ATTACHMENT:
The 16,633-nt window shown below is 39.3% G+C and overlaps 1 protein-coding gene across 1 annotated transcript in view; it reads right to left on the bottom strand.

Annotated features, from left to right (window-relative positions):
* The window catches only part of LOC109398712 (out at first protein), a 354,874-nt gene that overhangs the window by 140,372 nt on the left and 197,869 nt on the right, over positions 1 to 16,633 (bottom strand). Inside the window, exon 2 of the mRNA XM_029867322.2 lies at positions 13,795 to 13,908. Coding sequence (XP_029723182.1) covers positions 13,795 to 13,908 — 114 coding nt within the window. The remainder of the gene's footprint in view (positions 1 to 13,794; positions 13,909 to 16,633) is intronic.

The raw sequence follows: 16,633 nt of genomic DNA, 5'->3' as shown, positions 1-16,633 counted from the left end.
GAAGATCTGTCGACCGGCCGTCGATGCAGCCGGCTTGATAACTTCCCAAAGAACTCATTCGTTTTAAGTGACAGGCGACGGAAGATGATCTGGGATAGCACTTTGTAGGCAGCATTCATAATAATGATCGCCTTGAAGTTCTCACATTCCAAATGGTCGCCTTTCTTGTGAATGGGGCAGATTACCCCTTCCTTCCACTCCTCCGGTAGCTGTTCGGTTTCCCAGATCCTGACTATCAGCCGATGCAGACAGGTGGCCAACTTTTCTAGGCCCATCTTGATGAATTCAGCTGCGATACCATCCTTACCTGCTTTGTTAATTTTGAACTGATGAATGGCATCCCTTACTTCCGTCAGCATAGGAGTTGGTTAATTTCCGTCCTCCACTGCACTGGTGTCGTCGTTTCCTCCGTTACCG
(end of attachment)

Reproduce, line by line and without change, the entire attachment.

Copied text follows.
The 16,633-nt window shown below is 39.3% G+C and overlaps 1 protein-coding gene across 1 annotated transcript in view; it reads right to left on the bottom strand.

Annotated features, from left to right (window-relative positions):
* The window catches only part of LOC109398712 (out at first protein), a 354,874-nt gene that overhangs the window by 140,372 nt on the left and 197,869 nt on the right, over positions 1 to 16,633 (bottom strand). Inside the window, exon 2 of the mRNA XM_029867322.2 lies at positions 13,795 to 13,908. Coding sequence (XP_029723182.1) covers positions 13,795 to 13,908 — 114 coding nt within the window. The remainder of the gene's footprint in view (positions 1 to 13,794; positions 13,909 to 16,633) is intronic.

The raw sequence follows: 16,633 nt of genomic DNA, 5'->3' as shown, positions 1-16,633 counted from the left end.
GAAGATCTGTCGACCGGCCGTCGATGCAGCCGGCTTGATAACTTCCCAAAGAACTCATTCGTTTTAAGTGACAGGCGACGGAAGATGATCTGGGATAGCACTTTGTAGGCAGCATTCATAATAATGATCGCCTTGAAGTTCTCACATTCCAAATGGTCGCCTTTCTTGTGAATGGGGCAGATTACCCCTTCCTTCCACTCCTCCGGTAGCTGTTCGGTTTCCCAGATCCTGACTATCAGCCGATGCAGACAGGTGGCCAACTTTTCTAGGCCCATCTTGATGAATTCAGCTGCGATACCATCCTTACCTGCTTTGTTAATTTTGAACTGATGAATGGCATCCCTTACTTCCGTCAGCATAGGAGTTGGTTAATTTCCGTCCTCCACTGCACTGGTGTCGTCGTTTCCTCCGTTACCG